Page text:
Drew Xandrine-Anderson, who entered Stuart Hall High School with no experience on the track, leaves as the second best triple jumper in the state and is bound for UC Davis.
Two weeks after graduating from Stuart Hall, Drew Xandrine-Anderson reached yet one more milestone in his improbable high school career as a triple jumper. He recorded his second best jump ever to finish second overall in the California state track and field championship, a true statewide competition where student-athletes compete against other top performers in the state regardless of school size. Of the 26 triple jumpers who qualified for the state meet, Drew leapt an astounding 48-11.75 inches and held the lead going into the final round.
The path to the state championship this season began four years ago when Drew entered Stuart Hall High School intending to focus on basketball. "Coach Buckley presented me with the idea to run track and I accepted," Drew said at a recent press conference where he signed a letter of intent to attend UC Davis this fall. "Since then he's had lots of confidence in me and I've had lots of confidence in myself."
As a freshman, Drew only broke 40 feet in the triple jump once and did so at the league championship meet. To his surprise, it was good enough to win the event and push Stuart Hall past Lick-Wilmerding for the first league title in school history, said track and field coach and Stuart Hall social science teacher Mike Buckley.
Since his freshman year, Drew has improved his personal best jump by, on average, three feet each year, which according to Mike is an "extraordinary figure for a jumper at his level." When Drew had breakout performances at early season invitational meets this year, Mike knew he had a chance to go a long way in the postseason. Drew won the Simplot Games, which is one of the best indoor meets in the country and then finished as runner-up at the Stanford Invitational, one of the top outdoor events in the region.
As the season progressed, Drew jumped further still. He won all three of his jumps at the Bay Counties League West championship, leading Stuart Hall to capture its second straight league title and third overall. In what has become an annual occurrence for Drew, he qualified for the North Coast Section Class A meet, which is the first round of sectional competition for schools with fewer than 525 students, and leapt 49-01.75 inches in the triple jump, a new personal record. That jump set a NCS Class A triple jump record and was a top-10 distance nationally at the time. Not only did Drew win the meet and defend his title for the third year in a row, but also his heroics contributed significantly to a team championship. It was Stuart Hall's second consecutive NCS Class A title.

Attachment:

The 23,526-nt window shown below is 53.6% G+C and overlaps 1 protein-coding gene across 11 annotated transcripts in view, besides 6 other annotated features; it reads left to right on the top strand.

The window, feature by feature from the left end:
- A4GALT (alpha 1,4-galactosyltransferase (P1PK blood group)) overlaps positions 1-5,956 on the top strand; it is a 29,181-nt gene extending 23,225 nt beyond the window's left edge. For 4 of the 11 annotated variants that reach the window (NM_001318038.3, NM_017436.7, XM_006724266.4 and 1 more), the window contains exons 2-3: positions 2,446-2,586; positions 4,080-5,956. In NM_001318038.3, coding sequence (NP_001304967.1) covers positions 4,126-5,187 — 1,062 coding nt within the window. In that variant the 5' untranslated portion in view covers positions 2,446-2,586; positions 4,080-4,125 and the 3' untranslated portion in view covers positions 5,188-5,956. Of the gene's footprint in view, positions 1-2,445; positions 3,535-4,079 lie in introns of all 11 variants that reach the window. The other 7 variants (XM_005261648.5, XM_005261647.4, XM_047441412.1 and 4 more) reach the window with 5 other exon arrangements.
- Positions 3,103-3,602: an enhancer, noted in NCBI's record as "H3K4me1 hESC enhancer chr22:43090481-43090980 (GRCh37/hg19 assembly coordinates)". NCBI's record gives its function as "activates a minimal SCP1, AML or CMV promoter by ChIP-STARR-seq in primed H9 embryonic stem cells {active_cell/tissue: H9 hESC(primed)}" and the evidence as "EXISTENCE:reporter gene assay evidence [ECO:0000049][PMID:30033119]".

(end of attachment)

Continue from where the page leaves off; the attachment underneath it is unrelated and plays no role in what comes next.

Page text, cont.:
"He's a reflection of exactly what we're hoping to accomplish as a team," Mike said. "Talent is wonderful, but talent nurtured with hard work, exacting attention to detail and progressive, patient training is ideal."
Drew qualified for the state meet by finishing second in the next round of NCS competition known as the Meet of Champions. After performing well enough on the opening day of the state meet to qualify for the finals, Drew needed one of his best jumps to challenge for the title, and in the end, that's exactly what he did – but not without some nervous moments. His first two jumps were not particularly good, Mike said. But on his third attempt, Drew launched himself into the lead with an eye-popping jump of 48-11.75. The lead held for the next two rounds before, in his final attempt, Ron Smith of St. Mary's College High School in Berkeley captured the edge by half an inch – about the width of a thumb. Drew had one more chance to match or beat Ron, but came up just short.
If his immense success as a triple jumper isn't enough, Drew also excelled in high jump and long jump. In total, he was named all-league 10 times in four different events and won seven league titles in three events. Drew said he had a great official visit to UC Davis and if his rapid rise from beginner to the top of the California rankings is any indication, he will creep, or bound, even further into the sand pit at the next level.